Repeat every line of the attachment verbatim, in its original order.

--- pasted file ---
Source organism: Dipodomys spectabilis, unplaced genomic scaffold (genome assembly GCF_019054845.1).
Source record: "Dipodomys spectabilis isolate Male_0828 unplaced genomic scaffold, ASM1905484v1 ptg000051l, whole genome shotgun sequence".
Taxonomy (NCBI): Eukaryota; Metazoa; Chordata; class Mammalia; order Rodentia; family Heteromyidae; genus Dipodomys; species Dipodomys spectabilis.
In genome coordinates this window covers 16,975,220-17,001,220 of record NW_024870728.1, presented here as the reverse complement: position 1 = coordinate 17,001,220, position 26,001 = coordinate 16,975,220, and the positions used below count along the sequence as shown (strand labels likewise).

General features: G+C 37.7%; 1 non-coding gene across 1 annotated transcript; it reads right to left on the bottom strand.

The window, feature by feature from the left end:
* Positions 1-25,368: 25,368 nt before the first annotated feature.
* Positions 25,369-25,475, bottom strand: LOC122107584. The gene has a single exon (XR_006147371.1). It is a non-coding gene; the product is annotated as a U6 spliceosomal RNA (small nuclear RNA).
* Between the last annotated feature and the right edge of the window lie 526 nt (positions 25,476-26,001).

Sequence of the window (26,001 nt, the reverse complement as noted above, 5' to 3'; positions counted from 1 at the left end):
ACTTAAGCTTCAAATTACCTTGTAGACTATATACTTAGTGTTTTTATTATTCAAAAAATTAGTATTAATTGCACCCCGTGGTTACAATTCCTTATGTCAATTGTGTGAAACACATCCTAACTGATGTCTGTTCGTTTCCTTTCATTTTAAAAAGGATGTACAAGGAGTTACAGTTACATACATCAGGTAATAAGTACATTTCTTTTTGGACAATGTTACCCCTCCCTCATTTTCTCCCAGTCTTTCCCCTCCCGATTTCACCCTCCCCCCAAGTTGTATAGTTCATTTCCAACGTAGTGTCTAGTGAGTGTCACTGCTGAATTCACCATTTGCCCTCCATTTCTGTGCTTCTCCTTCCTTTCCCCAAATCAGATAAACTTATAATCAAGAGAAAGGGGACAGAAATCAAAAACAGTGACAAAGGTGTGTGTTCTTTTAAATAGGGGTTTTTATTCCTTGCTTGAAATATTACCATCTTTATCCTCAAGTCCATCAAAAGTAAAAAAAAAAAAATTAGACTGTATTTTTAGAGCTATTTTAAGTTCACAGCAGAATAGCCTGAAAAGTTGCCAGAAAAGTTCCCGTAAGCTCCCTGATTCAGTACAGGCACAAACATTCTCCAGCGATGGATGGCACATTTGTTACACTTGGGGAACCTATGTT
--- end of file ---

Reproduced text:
Source organism: Dipodomys spectabilis, unplaced genomic scaffold (genome assembly GCF_019054845.1).
Source record: "Dipodomys spectabilis isolate Male_0828 unplaced genomic scaffold, ASM1905484v1 ptg000051l, whole genome shotgun sequence".
Taxonomy (NCBI): Eukaryota; Metazoa; Chordata; class Mammalia; order Rodentia; family Heteromyidae; genus Dipodomys; species Dipodomys spectabilis.
In genome coordinates this window covers 16,975,220-17,001,220 of record NW_024870728.1, presented here as the reverse complement: position 1 = coordinate 17,001,220, position 26,001 = coordinate 16,975,220, and the positions used below count along the sequence as shown (strand labels likewise).

General features: G+C 37.7%; 1 non-coding gene across 1 annotated transcript; it reads right to left on the bottom strand.

The window, feature by feature from the left end:
* Positions 1-25,368: 25,368 nt before the first annotated feature.
* Positions 25,369-25,475, bottom strand: LOC122107584. The gene has a single exon (XR_006147371.1). It is a non-coding gene; the product is annotated as a U6 spliceosomal RNA (small nuclear RNA).
* Between the last annotated feature and the right edge of the window lie 526 nt (positions 25,476-26,001).

Sequence of the window (26,001 nt, the reverse complement as noted above, 5' to 3'; positions counted from 1 at the left end):
ACTTAAGCTTCAAATTACCTTGTAGACTATATACTTAGTGTTTTTATTATTCAAAAAATTAGTATTAATTGCACCCCGTGGTTACAATTCCTTATGTCAATTGTGTGAAACACATCCTAACTGATGTCTGTTCGTTTCCTTTCATTTTAAAAAGGATGTACAAGGAGTTACAGTTACATACATCAGGTAATAAGTACATTTCTTTTTGGACAATGTTACCCCTCCCTCATTTTCTCCCAGTCTTTCCCCTCCCGATTTCACCCTCCCCCCAAGTTGTATAGTTCATTTCCAACGTAGTGTCTAGTGAGTGTCACTGCTGAATTCACCATTTGCCCTCCATTTCTGTGCTTCTCCTTCCTTTCCCCAAATCAGATAAACTTATAATCAAGAGAAAGGGGACAGAAATCAAAAACAGTGACAAAGGTGTGTGTTCTTTTAAATAGGGGTTTTTATTCCTTGCTTGAAATATTACCATCTTTATCCTCAAGTCCATCAAAAGTAAAAAAAAAAAAATTAGACTGTATTTTTAGAGCTATTTTAAGTTCACAGCAGAATAGCCTGAAAAGTTGCCAGAAAAGTTCCCGTAAGCTCCCTGATTCAGTACAGGCACAAACATTCTCCAGCGATGGATGGCACATTTGTTACACTTGGGGAACCTATGTT